The questionnaire consisted of three electronic forms completed by task performers. Every participant completed an orientation form once, before the actual data collection phase. The questions concerned their work, tasks and information seeking. The purpose of this form was to provide the researcher with a preconception for the data collection (see Appendix 1). The task initiation (see Appendix 2) and task finishing (see Appendix 3) forms were completed at the beginning and in the end of every task. The questionnaire forms were founded on Byström's (1999) diary forms for ensuring the comparability of the results, and also because Byström's (1999) questionnaire was well tried. Only smaller revisions were made to the forms in order to better suit the present study and its specific research interests.
In the questionnaire forms, there were in all six questions concerning task complexity. In two of them, the task performer was requested to directly estimate the task complexity before beginning the task and after its completion. Three of the questions were about the task performer's own estimates of their knowing the task process, outcome and the information needed in the task beforehand. The more they knew, the simpler the task. In the final question, the participants were requested to estimate their expertise concerning each task. All these estimates were given in percentages. In the analysis phase, each task was assigned a composite complexity measure based on the questionnaire answers. The final complexity of a task is simply the mean of the five above mentioned complexity estimates; that is expertise, initial and final task complexity, the task performer's knowledge of task process and information needed. A priori knowledge of task outcome was omitted from the complexity measure. This was done because participants appeared to base their answers on different grounds; some understood 'outcome' as a content matter (such as the actual place where a school be established), some as the form of the outcome (such as the fact that the school will be placed somewhere).
Cronbach's alpha (1951) for the final composite measure of complexity was 0.79 (confidence interval 0.69-0.87), which is satisfactory. The tasks were divided in three complexity categories (simple, semi-complex and complex). Another way of calculating complexity from the same original data is demonstrated in Saastamoinen et al. (2012).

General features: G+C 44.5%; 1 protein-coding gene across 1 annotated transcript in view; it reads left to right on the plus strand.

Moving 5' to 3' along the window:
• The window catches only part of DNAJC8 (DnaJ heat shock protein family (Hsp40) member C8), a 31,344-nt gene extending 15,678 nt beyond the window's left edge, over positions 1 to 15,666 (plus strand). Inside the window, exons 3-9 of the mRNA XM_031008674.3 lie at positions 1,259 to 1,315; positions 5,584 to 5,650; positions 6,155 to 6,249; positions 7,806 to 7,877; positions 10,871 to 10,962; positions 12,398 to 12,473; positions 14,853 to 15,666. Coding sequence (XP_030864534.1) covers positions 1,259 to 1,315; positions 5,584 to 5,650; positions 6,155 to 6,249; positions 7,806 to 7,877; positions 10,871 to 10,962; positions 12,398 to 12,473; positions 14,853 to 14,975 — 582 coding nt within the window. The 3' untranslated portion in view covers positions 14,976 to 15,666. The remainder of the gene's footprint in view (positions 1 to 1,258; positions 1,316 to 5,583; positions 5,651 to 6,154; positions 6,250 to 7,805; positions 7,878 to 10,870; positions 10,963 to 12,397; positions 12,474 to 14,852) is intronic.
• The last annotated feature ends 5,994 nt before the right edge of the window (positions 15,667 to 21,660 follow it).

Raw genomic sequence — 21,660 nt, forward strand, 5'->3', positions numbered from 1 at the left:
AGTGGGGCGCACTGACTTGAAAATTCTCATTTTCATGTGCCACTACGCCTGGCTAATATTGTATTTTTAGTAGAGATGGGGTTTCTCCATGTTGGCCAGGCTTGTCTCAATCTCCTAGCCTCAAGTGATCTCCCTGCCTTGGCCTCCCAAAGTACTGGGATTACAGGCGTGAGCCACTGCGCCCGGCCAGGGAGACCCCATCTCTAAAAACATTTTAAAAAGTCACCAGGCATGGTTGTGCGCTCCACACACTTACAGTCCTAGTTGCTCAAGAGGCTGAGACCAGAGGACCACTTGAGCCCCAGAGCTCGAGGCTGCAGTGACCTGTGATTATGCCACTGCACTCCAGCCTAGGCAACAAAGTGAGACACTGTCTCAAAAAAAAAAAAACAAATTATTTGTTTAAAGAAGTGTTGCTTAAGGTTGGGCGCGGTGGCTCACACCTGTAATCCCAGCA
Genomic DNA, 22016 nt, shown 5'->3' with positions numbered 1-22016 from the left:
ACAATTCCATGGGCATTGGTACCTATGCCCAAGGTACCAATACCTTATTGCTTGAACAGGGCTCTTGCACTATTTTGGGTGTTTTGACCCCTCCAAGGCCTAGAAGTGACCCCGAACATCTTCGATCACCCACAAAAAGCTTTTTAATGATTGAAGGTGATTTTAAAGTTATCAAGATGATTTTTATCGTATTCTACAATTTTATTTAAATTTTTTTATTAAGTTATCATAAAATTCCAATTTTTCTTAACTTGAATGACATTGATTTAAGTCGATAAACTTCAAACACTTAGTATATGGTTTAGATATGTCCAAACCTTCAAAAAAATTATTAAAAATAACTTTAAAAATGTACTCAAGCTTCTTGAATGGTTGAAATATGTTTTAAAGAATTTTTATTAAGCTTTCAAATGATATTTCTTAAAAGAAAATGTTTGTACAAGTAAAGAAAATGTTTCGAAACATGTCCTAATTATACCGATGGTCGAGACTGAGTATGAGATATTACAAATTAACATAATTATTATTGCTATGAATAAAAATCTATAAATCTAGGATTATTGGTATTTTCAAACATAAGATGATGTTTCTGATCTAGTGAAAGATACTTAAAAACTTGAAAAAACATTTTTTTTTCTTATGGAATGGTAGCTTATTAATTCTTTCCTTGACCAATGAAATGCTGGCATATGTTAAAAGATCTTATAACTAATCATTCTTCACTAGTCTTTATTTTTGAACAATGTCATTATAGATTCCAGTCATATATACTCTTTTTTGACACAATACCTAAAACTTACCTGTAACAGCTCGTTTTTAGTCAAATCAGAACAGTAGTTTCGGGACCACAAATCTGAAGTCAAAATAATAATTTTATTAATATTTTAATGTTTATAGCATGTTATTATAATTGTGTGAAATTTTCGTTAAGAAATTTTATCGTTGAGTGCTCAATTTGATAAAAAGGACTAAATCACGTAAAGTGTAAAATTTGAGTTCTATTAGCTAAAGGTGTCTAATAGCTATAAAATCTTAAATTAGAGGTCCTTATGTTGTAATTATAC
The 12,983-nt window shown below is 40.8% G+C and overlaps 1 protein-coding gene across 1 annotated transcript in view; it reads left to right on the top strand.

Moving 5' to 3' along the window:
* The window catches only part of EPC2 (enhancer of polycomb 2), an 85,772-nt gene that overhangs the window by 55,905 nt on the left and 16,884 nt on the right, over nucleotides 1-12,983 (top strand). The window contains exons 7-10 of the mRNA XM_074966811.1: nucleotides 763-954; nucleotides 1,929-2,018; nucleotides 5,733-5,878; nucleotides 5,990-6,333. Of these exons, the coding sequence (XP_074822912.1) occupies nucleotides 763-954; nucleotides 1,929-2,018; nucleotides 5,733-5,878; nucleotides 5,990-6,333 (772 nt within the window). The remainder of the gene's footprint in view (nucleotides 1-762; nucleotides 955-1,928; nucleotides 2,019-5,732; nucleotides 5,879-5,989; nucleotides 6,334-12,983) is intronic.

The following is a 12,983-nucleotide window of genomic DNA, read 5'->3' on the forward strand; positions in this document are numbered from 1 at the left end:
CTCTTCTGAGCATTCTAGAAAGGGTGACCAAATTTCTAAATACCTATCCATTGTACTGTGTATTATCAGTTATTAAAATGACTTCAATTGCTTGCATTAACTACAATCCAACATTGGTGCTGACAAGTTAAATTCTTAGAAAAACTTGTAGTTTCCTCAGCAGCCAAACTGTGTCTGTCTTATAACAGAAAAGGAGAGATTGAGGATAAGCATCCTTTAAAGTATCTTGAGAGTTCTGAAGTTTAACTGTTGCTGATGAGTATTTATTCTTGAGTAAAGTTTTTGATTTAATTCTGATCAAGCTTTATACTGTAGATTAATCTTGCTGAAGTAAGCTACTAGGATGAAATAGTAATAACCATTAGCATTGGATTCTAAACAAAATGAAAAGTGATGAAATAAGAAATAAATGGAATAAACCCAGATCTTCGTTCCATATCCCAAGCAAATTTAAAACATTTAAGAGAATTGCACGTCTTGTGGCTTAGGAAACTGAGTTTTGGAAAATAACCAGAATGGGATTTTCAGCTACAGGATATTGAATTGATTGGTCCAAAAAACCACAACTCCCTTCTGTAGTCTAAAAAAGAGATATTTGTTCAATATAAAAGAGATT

Mostly, we used task complexity categories in the calculations, but in some cases the exact complexity of each task was needed, such as when calculating Pearson's correlation coefficients. Categories were formed based on the size of each category so that each of them contained approximately equally many tasks. Above all the categories illustrate the tasks' relative complexity compared to other tasks in the data, as the object of the study is to compare information seeking in tasks of different complexities. Other categorisations were considered, but categories of different sizes could have caused distortions in the results because of the low number of tasks. Furthermore, the data did not seem to cluster in any natural complexity categories.
In the analysis phase, we compared tasks of different complexity categories regarding the expected and materialised use of information types. Expected information is information that participants expected to use during the task process (task initiation form) and materialised information is information they reported using after task completion (task finishing form). In the task finishing form, we also asked them whether the information was found and if it was adequate (on a scale of one to five). In addition to the expected and materialised information types, we calculated the distribution of dropped initial (not finally used in the task) information types, and unexpected new ones (not known to be used before the task), in each task complexity category.
We categorise information in two different ways: firstly, every piece of information mentioned in the forms is either internal or external to the organization regarding the place where it was produced. The second categorisation is between information types. The participants defined information (objects) in three quite distinguishable ways, which were 1) known items, such as a certain book or file without any explanation of what kind of information is desired from it; 2) facts, such as a name of a new manager; or 3) information aggregates, a subject or a bunch of facts needed.